Learning Classics is a bit like putting on a magic pair of 3-D glasses. Once you start delving into the language and the culture, you'll start to see it all around you. This blog is a record of the club's journey through the worlds and language of ancient Rome and Greece... and through modern times, too, searching for the influence of classics all around us. You'll also be able to find vocab, home tasks, links and generally enlightening info here, too.

10 January 2015

Lesson 12 - Sick

The Greeks and Romans laid the foundations of modern medicine, so for a few weeks we'll be considering the classical influence on how we think today about the body and mind. 

Body Bingo
To warm up, we played a game of body bingo, using etymological detective work to find the meaning of Greek and Latin body-related words. Lai'larni raised an incisive question about what a cardiac arrest had to do with a police arrest. The answer? Stopping. And (of course!) it's from Latin: 'arrestare' meaning 'to stop' came into our language via our Norman conquerors in 1066. In modern French, it's 'arreter', which also means 'to stop'. 
Cerebral Sherlock
Delightful new English words we met today were 'cerebral' (brainy, from 'cerebrum', Latin for brain) and 'lachrymose' (tearful, related to 'lacrima', Latin for tears). And to answer the question about how to be a ventriloquist - someone who speaks ('loqui-') not from their mouth but their stomach ('venter') - have a look at this step-by-step guide. Fifty points to anyone who can convincingly throw their voice by the end of the term!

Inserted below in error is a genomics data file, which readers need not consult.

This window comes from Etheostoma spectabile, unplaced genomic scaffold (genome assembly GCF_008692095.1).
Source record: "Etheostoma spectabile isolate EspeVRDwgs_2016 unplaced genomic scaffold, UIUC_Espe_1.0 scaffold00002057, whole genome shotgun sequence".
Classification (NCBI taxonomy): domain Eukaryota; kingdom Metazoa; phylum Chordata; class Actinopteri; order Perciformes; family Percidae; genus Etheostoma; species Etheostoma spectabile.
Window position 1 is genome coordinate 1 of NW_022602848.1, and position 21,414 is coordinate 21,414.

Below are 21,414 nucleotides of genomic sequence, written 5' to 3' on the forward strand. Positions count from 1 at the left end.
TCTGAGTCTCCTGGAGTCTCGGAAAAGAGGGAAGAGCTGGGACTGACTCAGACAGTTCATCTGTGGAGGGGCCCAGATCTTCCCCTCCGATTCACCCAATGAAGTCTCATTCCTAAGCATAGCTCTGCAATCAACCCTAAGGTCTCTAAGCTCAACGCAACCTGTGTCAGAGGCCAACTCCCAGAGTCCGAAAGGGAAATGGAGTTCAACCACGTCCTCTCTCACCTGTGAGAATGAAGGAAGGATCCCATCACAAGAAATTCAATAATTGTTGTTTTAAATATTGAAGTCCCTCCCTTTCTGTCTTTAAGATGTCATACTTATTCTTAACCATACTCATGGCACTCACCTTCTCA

Verb formation as a competitive sport
Moving on to language work, we filled in all the remaining gaps in our knowledge of present tense endings. Through the wonders of velcro, we embarked on a thirty-second verb-making challenge (and, heavens, did it ever get competitive!!). In teams of two, we speed-assembled Latin verbs by ripping stems from the infinitives and sticking them next to the right verb ending. Then we did our first story translation, a tale of earache and a visit to the Roman doctor, which showed that the class had completely grasped the idea of looking at verb endings to discover the 'person' doing the action.

Don't annoy this god...
In the remaining few minutes of the session, we talked about our exciting/ambitious group project for this term: to stage some classical drama. In the tradition of Classics Club, we're not shying away from the gruesome and grisly, so we'll be reading highlights of Euripides' Bacchae. This also feeds into our topic work, as Euripides was one of the first ancient playwrights to explore the darkness of human psychology: what happens when people are too controlling, how do individuals exert power, what happens when someone comes round after an act of madness? It's going to be fascinating exploring these themes, which are just as relevant today as they were in Euripides' time thousands of years ago.